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  28. Not sure why this hasn’t occurred to me before now. Decline in ice extent looks linear to some, yet appears parabolically accelerating (concave downwards) to others. Unfortunately, neither curve shape is particularly realistic for the long term. A logistic curve provides a far more acceptable shape. With time on the horizontal axis, a logistic model makes physical sense: There must be both a maximum ice extent (we’re speaking of an interglacial period here) and there is an obvious minimum ice extent. The rate of change of a logistic is, by definition, a maximum somewhere in the middle (at the inflection point). As we approach either the lower or upper horizontal asymptote, the rate of change decreases to 0. All we need do is flip the curve around so that ice extent decreases over the long term. Since these images are not always showing up as embedded, here is the link. The data points shown are a composite of 1972-2009, as before. However, I also found a 2007 model study by Meier, Stroeve and Fetterer, which extends the time series for the September minima backwards to 1953. Those model points are included in this new graph, shown as open squares at the left. As before, each curve is accompanied with +/- 1 standard deviation. This curve shape is strongly suggested in a 2006 model study, especially Figure 1a and again in Stroeve, et al, 2007. Defining the logistic curve is straightforward: If we let y = A/(1 + B ek(t - Tm)), there are four parameters to vary: A sets the upper asymptote (max historic ice extent), Tm is the time of maximum slope. B and k determine the shape of the graph. The good news: When the slope of this curve type reaches its maximum negative rate of change (perhaps 2007 for the September data set??), it starts slowing down.
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  29. Interesting article relevant to this discussion : Arctic Sea Ice at Lowest Point in Thousands of Years
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  30. muoncounter, thanks for the comment and especially the links. Bob Grumbine also uses a logistic model to analyze trends in Arctic sea ice. I am dubious about this. First of all, I don't think that any single simplistic empirical model will ultimately provide a good representation of the time evolution of sea ice, because I think we're likely to go through a series of different regime shifts over time in which different constraints become more or less important and thus different time periods would follow different models. (Sorry to be so vague; I'll try to take some time later to figure out how to express my thoughts on this better). As an indicator of this, take a look at the residuals of your Sept. model. There are a long series of points in the 1970s that have negative residuals, and a long series before 2007 (1996-2006?) with positive residuals. With regard to the March curve, we're still very much on the "shoulder" of the logistic curve, and even in the absence of any physical understanding that would seem to suggest that small errors in the model would lead to large errors in predictions further down the line (though in the figure you wisely don't attempt to extend the curve too far). But eventually the March curve would approach 0, and that just doesn't seem physically realistic -- even with a very large warming I don't see how we could produce an ice-free Arctic Ocean in winter, given the absence of insolation, unless there's an immense increase in the poleward heat flux. Anyway, sorry if this all sounds negative ... that's not my intent!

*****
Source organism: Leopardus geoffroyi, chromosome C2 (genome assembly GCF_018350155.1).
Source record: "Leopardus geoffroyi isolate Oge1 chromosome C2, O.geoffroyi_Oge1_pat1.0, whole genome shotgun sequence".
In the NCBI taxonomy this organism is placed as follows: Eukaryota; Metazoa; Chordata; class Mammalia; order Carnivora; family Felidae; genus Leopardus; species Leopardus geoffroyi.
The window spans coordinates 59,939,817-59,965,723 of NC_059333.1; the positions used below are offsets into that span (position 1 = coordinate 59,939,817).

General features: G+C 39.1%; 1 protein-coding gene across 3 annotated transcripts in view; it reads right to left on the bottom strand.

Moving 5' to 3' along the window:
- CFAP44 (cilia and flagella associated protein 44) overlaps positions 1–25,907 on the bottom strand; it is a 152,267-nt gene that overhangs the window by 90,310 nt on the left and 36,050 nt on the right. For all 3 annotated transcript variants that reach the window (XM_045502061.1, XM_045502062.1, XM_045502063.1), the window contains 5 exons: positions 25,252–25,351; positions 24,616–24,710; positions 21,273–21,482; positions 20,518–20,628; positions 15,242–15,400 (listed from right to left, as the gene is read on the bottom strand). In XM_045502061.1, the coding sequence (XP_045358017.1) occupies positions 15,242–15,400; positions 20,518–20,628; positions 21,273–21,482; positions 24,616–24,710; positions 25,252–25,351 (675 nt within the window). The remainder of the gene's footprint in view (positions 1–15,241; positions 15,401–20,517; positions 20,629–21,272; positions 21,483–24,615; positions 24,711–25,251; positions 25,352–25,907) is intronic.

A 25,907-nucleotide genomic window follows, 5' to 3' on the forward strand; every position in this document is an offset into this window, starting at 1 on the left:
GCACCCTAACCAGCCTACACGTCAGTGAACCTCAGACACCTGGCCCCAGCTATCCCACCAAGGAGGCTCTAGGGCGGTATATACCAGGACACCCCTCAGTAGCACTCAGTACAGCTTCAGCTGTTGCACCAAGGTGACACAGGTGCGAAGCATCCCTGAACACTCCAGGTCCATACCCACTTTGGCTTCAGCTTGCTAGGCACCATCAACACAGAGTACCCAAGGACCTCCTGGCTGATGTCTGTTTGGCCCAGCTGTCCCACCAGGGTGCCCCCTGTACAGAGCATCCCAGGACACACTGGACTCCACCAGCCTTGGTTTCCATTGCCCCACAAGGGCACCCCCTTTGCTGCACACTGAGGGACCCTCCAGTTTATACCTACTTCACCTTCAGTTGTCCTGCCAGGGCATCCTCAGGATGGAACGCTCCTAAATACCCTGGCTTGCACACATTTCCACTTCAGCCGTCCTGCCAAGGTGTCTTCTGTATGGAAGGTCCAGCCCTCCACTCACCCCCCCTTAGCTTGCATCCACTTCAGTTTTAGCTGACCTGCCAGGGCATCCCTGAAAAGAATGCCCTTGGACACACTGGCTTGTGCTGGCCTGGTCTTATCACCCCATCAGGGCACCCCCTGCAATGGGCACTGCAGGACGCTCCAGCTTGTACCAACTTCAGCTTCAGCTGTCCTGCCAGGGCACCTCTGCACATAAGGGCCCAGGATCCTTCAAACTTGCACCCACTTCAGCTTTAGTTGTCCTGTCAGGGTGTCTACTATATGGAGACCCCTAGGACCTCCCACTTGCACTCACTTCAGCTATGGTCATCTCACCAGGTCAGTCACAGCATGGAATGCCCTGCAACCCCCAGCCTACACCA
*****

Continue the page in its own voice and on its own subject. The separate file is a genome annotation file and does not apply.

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  31. Ned #80, Negative?? Why worry, this is skeptical science, after all. "I don't think that any single simplistic empirical model will ultimately provide a good representation of the time evolution of sea ice, because I think we're likely to go through a series of different regime shifts over time" Agreed; I'm more interested in shapes of curves and rates of change than prediction. And one can learn a lot by observing (and trying to explain) where, when and why a dataset systematically departs from a simple curve. For an example, what will happen to the ice melt regime when the summer melt season consistently opens a "Northwest Passage" for more months of the year? I can't imagine that wouldn't drastically alter polar oceanic circulation, with huge consequences. "eventually the March curve would approach 0, and that just doesn't seem physically realistic" Logistic models don't have to go to zero. There is a more general version of the curve with both nonzero upper and lower asymptotes. For example, shown below (link in case it doesn't show) is such a curve applied to 50 years of atmospheric CO2 data. The curve goes flat on the left to match the general shape of ice core CO2 (Law Dome in particular), which shows a more or less constant level of 280-300 ppm for several hundred years back. More good news, the upper limit for this graph is only 450 ppm (but that's to be seen, no?)